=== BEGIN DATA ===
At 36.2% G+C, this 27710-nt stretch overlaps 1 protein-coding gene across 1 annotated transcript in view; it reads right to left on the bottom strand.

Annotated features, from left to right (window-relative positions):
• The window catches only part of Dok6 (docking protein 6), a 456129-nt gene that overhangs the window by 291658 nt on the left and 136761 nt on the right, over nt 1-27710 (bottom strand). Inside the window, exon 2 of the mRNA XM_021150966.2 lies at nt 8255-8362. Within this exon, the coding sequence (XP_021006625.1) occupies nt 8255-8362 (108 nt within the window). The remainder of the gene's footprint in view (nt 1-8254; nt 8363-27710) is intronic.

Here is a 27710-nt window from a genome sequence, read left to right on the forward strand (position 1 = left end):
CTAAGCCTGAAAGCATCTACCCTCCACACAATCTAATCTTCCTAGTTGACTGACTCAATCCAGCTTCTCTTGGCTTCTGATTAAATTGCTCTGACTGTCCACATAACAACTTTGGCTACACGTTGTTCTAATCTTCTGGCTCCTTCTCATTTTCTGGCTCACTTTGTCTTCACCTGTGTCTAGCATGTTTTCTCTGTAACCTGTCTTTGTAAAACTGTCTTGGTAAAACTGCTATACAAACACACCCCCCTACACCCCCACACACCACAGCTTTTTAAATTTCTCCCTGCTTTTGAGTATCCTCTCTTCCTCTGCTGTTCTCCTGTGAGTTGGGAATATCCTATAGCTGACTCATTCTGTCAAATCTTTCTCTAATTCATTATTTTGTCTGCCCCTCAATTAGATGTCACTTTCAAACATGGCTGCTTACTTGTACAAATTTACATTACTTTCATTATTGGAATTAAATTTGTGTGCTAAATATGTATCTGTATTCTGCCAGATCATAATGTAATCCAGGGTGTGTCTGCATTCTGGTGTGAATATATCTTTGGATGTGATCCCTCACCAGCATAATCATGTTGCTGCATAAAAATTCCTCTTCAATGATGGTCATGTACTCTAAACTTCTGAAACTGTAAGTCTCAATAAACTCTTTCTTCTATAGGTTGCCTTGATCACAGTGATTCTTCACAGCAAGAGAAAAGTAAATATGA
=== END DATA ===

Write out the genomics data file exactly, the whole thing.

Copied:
At 36.2% G+C, this 27710-nt stretch overlaps 1 protein-coding gene across 1 annotated transcript in view; it reads right to left on the bottom strand.

Annotated features, from left to right (window-relative positions):
• The window catches only part of Dok6 (docking protein 6), a 456129-nt gene that overhangs the window by 291658 nt on the left and 136761 nt on the right, over nt 1-27710 (bottom strand). Inside the window, exon 2 of the mRNA XM_021150966.2 lies at nt 8255-8362. Within this exon, the coding sequence (XP_021006625.1) occupies nt 8255-8362 (108 nt within the window). The remainder of the gene's footprint in view (nt 1-8254; nt 8363-27710) is intronic.

Here is a 27710-nt window from a genome sequence, read left to right on the forward strand (position 1 = left end):
CTAAGCCTGAAAGCATCTACCCTCCACACAATCTAATCTTCCTAGTTGACTGACTCAATCCAGCTTCTCTTGGCTTCTGATTAAATTGCTCTGACTGTCCACATAACAACTTTGGCTACACGTTGTTCTAATCTTCTGGCTCCTTCTCATTTTCTGGCTCACTTTGTCTTCACCTGTGTCTAGCATGTTTTCTCTGTAACCTGTCTTTGTAAAACTGTCTTGGTAAAACTGCTATACAAACACACCCCCCTACACCCCCACACACCACAGCTTTTTAAATTTCTCCCTGCTTTTGAGTATCCTCTCTTCCTCTGCTGTTCTCCTGTGAGTTGGGAATATCCTATAGCTGACTCATTCTGTCAAATCTTTCTCTAATTCATTATTTTGTCTGCCCCTCAATTAGATGTCACTTTCAAACATGGCTGCTTACTTGTACAAATTTACATTACTTTCATTATTGGAATTAAATTTGTGTGCTAAATATGTATCTGTATTCTGCCAGATCATAATGTAATCCAGGGTGTGTCTGCATTCTGGTGTGAATATATCTTTGGATGTGATCCCTCACCAGCATAATCATGTTGCTGCATAAAAATTCCTCTTCAATGATGGTCATGTACTCTAAACTTCTGAAACTGTAAGTCTCAATAAACTCTTTCTTCTATAGGTTGCCTTGATCACAGTGATTCTTCACAGCAAGAGAAAAGTAAATATGA